Updated: Jan 27, 2021
White supremacy permeates every aspect of our society. It is what our country was founded on, and it continues to support the current systems of oppression that comprise our nation.
Without white supremacy, our culture and society would look radically different. Without white supremacy, our country could begin to live up to its potential.
When looking at the big picture, and the way white supremacy is tightly woven into the fabric of our society, making a change can seem daunting and impossible. However, if we break down our resistance into more manageable pieces, we can start to make real meaningful change. One way to deconstruct white supremacy is to challenge its cultural characteristics in both our personal lives, and in our anti-racist advocacy work.
This series of essays is guided by the work of Tema Okun. Tema wrote an anti-racist workbook called Dismantling Racism: A Workbook for Social Change Groups, which provides the foundation of this ongoing discussion. All the characteristics of white supremacy that we examine here come directly from the workbook; we continue to be deeply grateful for this contribution to anti-racist work.
So far we’ve thought about how “individualism”, “perfectionism”, and the concept of there being only “one right way” negatively impact social justice organizations, as well as ways we can push back against them. These various “isms” are detrimental to anti-racist work because they tend to result in isolation, an unwillingness to work together, and a rigidity that does not allow for mistakes and the growth that follows them. This week’s topic “paternalism” is yet another aspect of white supremacy culture that provides a barrier to achieving social justice.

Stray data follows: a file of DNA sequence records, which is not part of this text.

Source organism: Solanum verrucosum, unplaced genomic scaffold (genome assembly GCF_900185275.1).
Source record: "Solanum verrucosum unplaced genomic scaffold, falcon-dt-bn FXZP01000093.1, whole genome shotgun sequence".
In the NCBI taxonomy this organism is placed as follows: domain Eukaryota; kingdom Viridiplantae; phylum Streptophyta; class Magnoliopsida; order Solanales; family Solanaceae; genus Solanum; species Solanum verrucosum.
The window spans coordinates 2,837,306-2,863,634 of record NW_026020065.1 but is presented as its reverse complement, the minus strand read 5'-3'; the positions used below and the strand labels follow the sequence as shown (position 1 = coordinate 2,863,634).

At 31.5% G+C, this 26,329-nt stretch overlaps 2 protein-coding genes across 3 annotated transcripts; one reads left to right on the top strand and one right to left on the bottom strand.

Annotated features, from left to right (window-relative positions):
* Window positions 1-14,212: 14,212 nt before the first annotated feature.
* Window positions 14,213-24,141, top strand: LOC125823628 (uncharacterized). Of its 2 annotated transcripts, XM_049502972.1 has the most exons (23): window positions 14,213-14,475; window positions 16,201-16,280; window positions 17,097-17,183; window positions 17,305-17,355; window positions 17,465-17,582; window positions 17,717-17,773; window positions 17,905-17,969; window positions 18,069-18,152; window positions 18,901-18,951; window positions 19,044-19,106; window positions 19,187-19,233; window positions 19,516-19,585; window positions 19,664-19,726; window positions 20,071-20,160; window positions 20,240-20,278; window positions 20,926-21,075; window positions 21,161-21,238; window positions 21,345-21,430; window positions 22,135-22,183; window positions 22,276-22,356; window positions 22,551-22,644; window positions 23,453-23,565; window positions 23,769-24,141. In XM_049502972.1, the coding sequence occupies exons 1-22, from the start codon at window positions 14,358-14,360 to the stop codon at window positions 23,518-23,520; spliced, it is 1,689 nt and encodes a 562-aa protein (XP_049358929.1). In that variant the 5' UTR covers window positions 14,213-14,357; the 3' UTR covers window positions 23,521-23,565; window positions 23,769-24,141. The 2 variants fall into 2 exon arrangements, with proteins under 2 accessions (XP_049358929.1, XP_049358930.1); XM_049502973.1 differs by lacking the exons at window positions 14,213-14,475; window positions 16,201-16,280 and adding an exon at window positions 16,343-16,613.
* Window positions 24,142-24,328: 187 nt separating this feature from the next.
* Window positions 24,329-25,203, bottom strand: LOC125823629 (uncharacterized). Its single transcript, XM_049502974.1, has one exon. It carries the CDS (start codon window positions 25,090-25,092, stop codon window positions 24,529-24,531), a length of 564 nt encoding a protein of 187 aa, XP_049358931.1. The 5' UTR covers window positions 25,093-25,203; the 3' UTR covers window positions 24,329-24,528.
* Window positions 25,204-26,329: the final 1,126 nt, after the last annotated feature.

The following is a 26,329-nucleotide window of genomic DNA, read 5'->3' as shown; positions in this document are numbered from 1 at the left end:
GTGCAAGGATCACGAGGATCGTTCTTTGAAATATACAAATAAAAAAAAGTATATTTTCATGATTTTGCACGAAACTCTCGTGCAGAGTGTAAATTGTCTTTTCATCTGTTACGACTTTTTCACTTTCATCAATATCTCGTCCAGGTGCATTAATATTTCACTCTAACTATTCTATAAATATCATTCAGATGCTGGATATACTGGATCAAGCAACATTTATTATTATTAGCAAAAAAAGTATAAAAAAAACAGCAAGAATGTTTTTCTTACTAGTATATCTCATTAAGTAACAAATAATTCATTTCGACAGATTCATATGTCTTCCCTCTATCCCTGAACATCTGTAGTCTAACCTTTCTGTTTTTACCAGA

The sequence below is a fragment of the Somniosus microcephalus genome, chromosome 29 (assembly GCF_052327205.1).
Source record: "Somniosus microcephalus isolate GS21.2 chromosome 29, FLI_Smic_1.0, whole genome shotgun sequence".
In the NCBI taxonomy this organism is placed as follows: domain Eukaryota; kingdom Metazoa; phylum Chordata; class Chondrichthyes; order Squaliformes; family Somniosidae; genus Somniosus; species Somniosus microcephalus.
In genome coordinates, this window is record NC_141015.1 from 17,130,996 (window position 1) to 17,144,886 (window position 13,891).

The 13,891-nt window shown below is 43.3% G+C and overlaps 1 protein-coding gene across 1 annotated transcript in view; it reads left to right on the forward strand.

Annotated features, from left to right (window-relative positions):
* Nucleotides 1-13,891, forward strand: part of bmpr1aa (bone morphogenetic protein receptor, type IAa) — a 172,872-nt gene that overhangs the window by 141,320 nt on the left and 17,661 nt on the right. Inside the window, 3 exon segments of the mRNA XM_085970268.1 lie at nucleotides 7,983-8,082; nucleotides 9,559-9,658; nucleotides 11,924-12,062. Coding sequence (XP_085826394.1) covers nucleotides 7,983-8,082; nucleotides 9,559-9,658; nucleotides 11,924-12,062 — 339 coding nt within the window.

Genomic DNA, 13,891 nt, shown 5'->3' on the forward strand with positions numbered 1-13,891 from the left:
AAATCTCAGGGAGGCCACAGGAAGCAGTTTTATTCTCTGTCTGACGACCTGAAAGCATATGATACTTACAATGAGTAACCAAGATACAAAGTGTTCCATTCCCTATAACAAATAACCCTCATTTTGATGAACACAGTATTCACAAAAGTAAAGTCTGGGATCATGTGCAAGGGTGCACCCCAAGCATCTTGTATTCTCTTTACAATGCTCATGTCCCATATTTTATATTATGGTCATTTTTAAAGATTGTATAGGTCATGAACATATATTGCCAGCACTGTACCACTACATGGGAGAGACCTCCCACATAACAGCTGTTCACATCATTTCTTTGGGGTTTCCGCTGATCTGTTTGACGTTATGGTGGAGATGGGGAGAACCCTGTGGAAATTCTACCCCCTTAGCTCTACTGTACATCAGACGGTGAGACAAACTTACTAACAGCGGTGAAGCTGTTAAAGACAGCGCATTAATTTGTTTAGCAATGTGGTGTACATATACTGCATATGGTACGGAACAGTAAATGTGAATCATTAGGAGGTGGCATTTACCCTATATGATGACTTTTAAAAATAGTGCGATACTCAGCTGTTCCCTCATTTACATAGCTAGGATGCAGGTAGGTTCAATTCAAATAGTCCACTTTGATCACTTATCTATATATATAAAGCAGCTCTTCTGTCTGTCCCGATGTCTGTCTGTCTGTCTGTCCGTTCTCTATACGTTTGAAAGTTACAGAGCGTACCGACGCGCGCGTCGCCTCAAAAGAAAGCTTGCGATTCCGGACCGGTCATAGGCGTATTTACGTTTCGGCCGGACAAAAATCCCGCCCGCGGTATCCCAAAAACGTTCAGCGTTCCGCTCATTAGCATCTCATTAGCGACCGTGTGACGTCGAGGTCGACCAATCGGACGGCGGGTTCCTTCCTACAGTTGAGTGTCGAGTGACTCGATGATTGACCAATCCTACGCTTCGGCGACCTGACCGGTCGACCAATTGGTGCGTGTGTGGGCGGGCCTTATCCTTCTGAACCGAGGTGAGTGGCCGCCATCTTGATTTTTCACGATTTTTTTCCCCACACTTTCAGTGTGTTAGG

According to the workbook, “paternalism” is a power dynamic that disenfranchises those who are not at the top of the pyramid in terms of decision making. Under paternalism, those with the power have a clear understanding of decision making that those without power do not have.
The people with power often believe they are capable of making decisions on behalf of those without power, often without a full understanding of what they need/want. The people without power know they don’t have it, and are also aware of who does. However, clarity on who is making what decisions and why remains elusive. Those that are disenfranchised are also very familiar with how decisions made by others impact them.
Let's be clear: We as people have power and the ability to enact change. The difference is there are also those with positional (i.e. mayor, county/corporate CEO, foundation president, nonprofit director) power who use a paternalistic approach to decision making.
This characteristic of white supremacy is relevant to social justice work because it is possible for it to manifest itself in organizing work. It looks like leadership not including their members in decision making, and not considering the wants and needs of the entire organization. Members of the organization that are not in positional power will not have a clear understanding of the decision making process and therefore are more likely to experience a sense that their work does not matter, which can lead to burnout and the decision to stop working with or inside a particular organization. Paternalism takes the power away from the movement. It denies the people who need the most support the ability to participate in decision making that directly impacts them. It can often look like those with the most power already (white folx) keeping and consolidating their power. This is counterproductive to the ideals of social justice work - those that advocate for empowering the less powerful.
Luckily there are some ways to fight back against this particular characteristic of white supremacy! According to the workbook, one important factor is to have those who are having decisions made about them involved in the decision making process. Another antidote is to have it be very clear who in the organization has the power to make decisions, and to ensure that everyone knows their level of authority and responsibility. All of these changes can be made to any organizing movement to create more equitable outcomes for those involved with the organization.